Herbalists make the worst patients; especially when you are treating yourself. If someone in my family gets injured or needs help I am there right away to lend assistance (almost always with herbs in tow). But this stubborn old mule gets hurt and do I do anything about it? Nah… I just ignore it and hope it goes away. Well guess what; at 37 years old injuries don’t just magically go away anymore. So today I am going to show you how to make comfrey poultices for deep tissue injuries. I am in dire need of them right now and I love to share with you what I actually do in my day to day life.
Gardening season is in full force on our homestead and I have been overdoing it. Between shoveling, hauling, sawing, planting and building my poor shoulder has taken a beating. This is an old injury back from when we had our rooster Chocolate Thunder and if you want to read that tale check it out here. Unfortunately other than a few rounds of ice I didn’t do much to take care of my shoulder when the injury first occurred. It didn’t bother me much over the winter, but now that the manual labour has started up again it is aching each night. Clearly I have aggravated it and I am in need of some herbal healing.
Symphytum officinale (wild comfrey) or Symphytum uplandica x (cultivated comfrey) has been long famed for it’s ability to heal and repair deeper tissues injuries such as bruises, torn ligaments, broken bones and dislocated joints. Often called “The King of Herbs”, comfrey really shines in the area of severe injuries.
Comfrey is also a lovely herb for topical injuries such as bites, scrapes, stings, bleeding and oozing wounds, stings and burns, but due to it’s contraindications (which I will talk about below) I tend to save it’s powerful medicine for deep tissue injuries.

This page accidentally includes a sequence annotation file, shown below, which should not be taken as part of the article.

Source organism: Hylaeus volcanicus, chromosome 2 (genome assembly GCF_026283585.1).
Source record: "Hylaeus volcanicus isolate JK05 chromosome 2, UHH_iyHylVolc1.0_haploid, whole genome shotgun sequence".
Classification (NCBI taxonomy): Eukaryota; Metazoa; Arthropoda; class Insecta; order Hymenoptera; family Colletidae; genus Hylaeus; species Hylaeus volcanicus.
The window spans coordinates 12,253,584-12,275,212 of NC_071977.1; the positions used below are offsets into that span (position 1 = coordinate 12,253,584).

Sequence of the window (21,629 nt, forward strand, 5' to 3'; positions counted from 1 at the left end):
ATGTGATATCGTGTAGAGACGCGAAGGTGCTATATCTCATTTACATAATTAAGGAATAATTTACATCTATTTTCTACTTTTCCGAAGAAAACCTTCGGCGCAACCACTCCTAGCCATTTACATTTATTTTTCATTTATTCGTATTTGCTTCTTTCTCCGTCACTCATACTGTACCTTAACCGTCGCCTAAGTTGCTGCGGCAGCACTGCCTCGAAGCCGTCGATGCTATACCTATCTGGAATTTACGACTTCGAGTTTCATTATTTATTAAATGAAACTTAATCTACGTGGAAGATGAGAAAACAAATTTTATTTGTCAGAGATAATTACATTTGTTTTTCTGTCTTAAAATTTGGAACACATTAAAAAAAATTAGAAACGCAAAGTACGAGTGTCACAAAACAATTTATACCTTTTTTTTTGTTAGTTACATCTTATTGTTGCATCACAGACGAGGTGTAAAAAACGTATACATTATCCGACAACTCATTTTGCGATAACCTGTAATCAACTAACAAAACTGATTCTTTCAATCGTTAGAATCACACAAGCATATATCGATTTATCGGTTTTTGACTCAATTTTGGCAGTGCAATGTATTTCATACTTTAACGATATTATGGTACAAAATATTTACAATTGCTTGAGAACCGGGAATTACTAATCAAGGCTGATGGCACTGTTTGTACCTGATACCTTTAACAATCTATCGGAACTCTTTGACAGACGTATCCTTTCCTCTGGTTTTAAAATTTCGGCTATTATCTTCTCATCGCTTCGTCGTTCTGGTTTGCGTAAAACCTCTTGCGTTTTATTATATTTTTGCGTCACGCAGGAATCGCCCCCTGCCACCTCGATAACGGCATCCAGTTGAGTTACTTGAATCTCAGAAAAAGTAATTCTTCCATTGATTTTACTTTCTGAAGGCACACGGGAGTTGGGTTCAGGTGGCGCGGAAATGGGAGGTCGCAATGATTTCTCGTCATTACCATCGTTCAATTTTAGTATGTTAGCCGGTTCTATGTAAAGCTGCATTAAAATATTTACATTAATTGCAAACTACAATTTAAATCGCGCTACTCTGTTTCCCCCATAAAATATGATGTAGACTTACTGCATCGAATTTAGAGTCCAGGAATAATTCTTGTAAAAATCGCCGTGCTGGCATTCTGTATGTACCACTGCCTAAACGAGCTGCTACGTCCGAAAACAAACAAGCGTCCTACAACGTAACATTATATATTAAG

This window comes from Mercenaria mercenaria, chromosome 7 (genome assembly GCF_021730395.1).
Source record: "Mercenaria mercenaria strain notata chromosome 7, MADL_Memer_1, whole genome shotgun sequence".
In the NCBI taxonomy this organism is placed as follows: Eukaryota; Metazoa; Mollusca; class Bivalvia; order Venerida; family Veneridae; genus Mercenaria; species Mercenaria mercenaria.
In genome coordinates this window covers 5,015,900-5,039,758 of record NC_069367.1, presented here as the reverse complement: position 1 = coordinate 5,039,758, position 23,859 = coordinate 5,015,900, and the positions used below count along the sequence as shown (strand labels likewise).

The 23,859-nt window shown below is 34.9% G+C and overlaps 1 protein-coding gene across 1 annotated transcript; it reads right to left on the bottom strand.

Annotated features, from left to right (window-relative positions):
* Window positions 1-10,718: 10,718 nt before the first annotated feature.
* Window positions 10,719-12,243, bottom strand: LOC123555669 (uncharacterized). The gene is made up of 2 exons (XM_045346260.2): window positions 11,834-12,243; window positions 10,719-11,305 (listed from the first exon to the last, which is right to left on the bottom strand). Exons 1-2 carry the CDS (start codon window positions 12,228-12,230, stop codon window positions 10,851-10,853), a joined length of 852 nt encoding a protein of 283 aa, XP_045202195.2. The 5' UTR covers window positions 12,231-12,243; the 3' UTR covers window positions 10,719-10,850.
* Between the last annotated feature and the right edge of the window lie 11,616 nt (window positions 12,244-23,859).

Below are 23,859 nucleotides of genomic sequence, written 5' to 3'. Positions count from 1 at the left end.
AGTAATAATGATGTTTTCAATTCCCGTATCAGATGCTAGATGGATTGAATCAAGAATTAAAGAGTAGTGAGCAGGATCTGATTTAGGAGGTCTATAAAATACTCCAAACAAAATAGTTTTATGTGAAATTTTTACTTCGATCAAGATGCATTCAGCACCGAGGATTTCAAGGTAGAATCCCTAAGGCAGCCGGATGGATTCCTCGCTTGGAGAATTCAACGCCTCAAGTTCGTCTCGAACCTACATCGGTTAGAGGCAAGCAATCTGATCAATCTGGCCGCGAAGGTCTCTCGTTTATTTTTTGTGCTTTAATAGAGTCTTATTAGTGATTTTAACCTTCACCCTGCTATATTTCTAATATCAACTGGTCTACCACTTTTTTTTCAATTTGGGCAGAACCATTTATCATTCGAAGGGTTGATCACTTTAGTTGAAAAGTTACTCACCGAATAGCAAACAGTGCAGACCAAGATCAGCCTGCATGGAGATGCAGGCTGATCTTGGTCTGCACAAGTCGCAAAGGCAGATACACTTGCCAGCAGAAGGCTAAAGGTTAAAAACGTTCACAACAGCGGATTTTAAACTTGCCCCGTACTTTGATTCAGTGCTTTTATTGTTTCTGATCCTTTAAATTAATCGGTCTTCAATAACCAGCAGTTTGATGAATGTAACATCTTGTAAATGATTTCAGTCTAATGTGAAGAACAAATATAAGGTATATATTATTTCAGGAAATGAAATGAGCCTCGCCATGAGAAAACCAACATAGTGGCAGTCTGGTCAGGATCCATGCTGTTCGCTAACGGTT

For more severe injuries (like the ones I described above) I would use comfrey topically in poultice form. For a double strength action I would combine it with homeopathic Symphytum taken internally. Avoid taking the crude herb interally.
It is important to distinguish between which species of comfrey you have access to or are growing. According to Susun Weed if you grow comfrey in your garden you are most assuredly growing Symphytum uplandica x, however Richters (where I got my seedling from) states the latin name as Symphytum officinale despite the plant looking very much like uplandica x (according to Susan’s description).
So while that may have seemed long winded, it is important to know what species you are dealing with because Symphytum officinale has some toxicity associated with it. Because of the latin name that came on the tag I treat my plant as the wild comfrey variety and use it externally only.
Symphytum officinale contains liver toxic pyrrolizidine alkaloids and is therefore not recommended for internal use. Even for chronic topical use I limit it to 3-4 weeks just to be safe. Even if the skin isn’t broken the chemical constituents of the plant are absorbed through the skin so I would avoid using this plant on children under 3. The homeopathic remedy of Symphytum is quite effective and extremely safe making it an excellent option for young children, people with liver toxicity or disease or pregnant woman.
How to Make Comfrey Poultices
The recipe/instructions I am sharing with you today can be made in any batch size you require. Because I am dealing with an old chronic injury I will be using comfrey poultices nightly for at least two weeks. In cases like this I recommend making large batches and freezing them (I will show you how to do that below) so that way you can just pull them out of the freezer when you need them.